We’re rooting for President Barack Obama and Congress to fix the economy, hoping they’ll find a way to compensate for the 7.4 million jobs that have disappeared since 2007 and assist the 1.7 million people who have lost their homes. But we also need to take responsibility for our debt, build real security, and press for accountability.
Some people have realized this and are coming together on a local level, organizing to take care of one another in this new economy. They’re part of a quintessentially American self-help movement that has emerged over the last year called “common security clubs.” These clubs are part study group, part mutual aid and part social action. They’re a living example of the independent voluntary associations that French observer Alexis de Tocqueville admired about Americans in the 19th century.
In church basements, community centers, and union halls, people are coming together to learn what caused the economic meltdown, help one another, and identify actions they can take together to press for a healthy economy.
Participants have been able to reduce anxiety about our finances — and see the abundance that still exists in our communities. Unfortunately, most of us are sorely out of practice when it comes to mutual aid, giving and receiving help from our neighbors. But what we’ve discovered by coming together is that we can’t face the changing economy in isolation.
At this time last year, millions of people were asking, “How did this economic meltdown happen?” By watching videos, reading articles and engaging in face-to-face discussions, common security club members have been exploring the roots of the economic crisis. Members have also reflected on the deeper challenges facing our economy, such as wealth inequality, stagnant wages, and dizzying amounts of personal and public debt.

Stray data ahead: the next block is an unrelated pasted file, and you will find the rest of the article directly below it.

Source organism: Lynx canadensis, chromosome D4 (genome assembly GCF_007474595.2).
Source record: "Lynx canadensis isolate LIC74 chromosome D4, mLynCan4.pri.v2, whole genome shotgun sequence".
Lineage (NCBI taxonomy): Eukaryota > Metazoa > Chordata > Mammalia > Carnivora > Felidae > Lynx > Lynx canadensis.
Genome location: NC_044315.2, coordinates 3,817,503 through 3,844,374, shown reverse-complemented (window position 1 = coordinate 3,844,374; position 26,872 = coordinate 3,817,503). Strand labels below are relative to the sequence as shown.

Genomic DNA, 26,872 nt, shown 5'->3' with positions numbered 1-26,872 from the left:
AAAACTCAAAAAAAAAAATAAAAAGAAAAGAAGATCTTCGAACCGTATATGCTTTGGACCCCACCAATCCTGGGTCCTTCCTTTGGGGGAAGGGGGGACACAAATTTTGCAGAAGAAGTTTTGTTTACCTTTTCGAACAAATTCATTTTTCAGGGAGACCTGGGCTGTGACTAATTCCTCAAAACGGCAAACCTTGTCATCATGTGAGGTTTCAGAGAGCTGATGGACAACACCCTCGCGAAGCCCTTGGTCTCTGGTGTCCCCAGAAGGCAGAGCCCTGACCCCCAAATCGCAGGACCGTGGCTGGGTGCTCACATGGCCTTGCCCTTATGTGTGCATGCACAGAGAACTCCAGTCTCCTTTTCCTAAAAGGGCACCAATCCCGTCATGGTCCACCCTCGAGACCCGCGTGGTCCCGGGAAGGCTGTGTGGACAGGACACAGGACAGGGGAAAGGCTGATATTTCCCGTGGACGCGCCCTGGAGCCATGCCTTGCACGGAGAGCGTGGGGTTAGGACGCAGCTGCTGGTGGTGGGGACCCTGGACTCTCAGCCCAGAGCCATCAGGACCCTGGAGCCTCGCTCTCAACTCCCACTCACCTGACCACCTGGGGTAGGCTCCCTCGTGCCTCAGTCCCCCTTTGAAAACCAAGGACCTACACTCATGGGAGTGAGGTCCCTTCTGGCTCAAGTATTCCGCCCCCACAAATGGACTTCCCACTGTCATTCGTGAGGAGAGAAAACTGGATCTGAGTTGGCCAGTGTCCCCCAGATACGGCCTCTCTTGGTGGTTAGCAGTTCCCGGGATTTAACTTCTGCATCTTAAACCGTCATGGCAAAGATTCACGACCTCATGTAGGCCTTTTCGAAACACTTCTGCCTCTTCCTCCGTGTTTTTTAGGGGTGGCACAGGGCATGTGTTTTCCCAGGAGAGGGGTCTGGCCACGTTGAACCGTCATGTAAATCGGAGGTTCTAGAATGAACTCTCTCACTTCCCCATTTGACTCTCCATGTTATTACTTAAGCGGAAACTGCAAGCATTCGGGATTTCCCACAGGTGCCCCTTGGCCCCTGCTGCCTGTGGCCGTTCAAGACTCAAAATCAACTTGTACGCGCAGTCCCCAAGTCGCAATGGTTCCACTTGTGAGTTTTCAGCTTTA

Common security clubs have helped members network about jobs, strategize personal budgets and find ways to be more frugal. Members have made pacts to get out of debt. Several clubs have done “weatherization barn-raisings,” helping one another insulate their New England homes for the winter in order to save hundreds of dollars in fuel costs. Some have bartered for services among themselves, swapping yard work for childcare, computer skills for language lessons.
These clubs are a place where participants face the facts and prepare for the future. Participants realize we can’t go back to some glory economy of the past based on endless borrowing, unchallenged greed and cheap oil and energy. Everything is changing, regardless of what Wall Street and the cable networks are telling us.
That said, club members have also recognized the limits of self-help: Some of the problems they’ve identified demand more formal social action. They’ve been motivated to engage in the democratic process to fix the economy in a way that helps them and lifts everyone up. Clubs have pressed state governments to ensure that stimulus funds reach their neighborhoods; they have lobbied Congress to pass legislation to stop foreclosures, protect consumers, and rein in the unregulated financial operators on Wall Street.
The big banks have gotten their trillions in aid from the Bush and Obama administrations. Wall Street is happy: Its definition of a recovery is booming stock prices and multi-million dollar CEO paychecks. But that has little meaning for the majority of working people. We need to come together to ensure that the rest of us find recovery.
While we’re waiting for the big fix, maybe these clubs are the right medicine.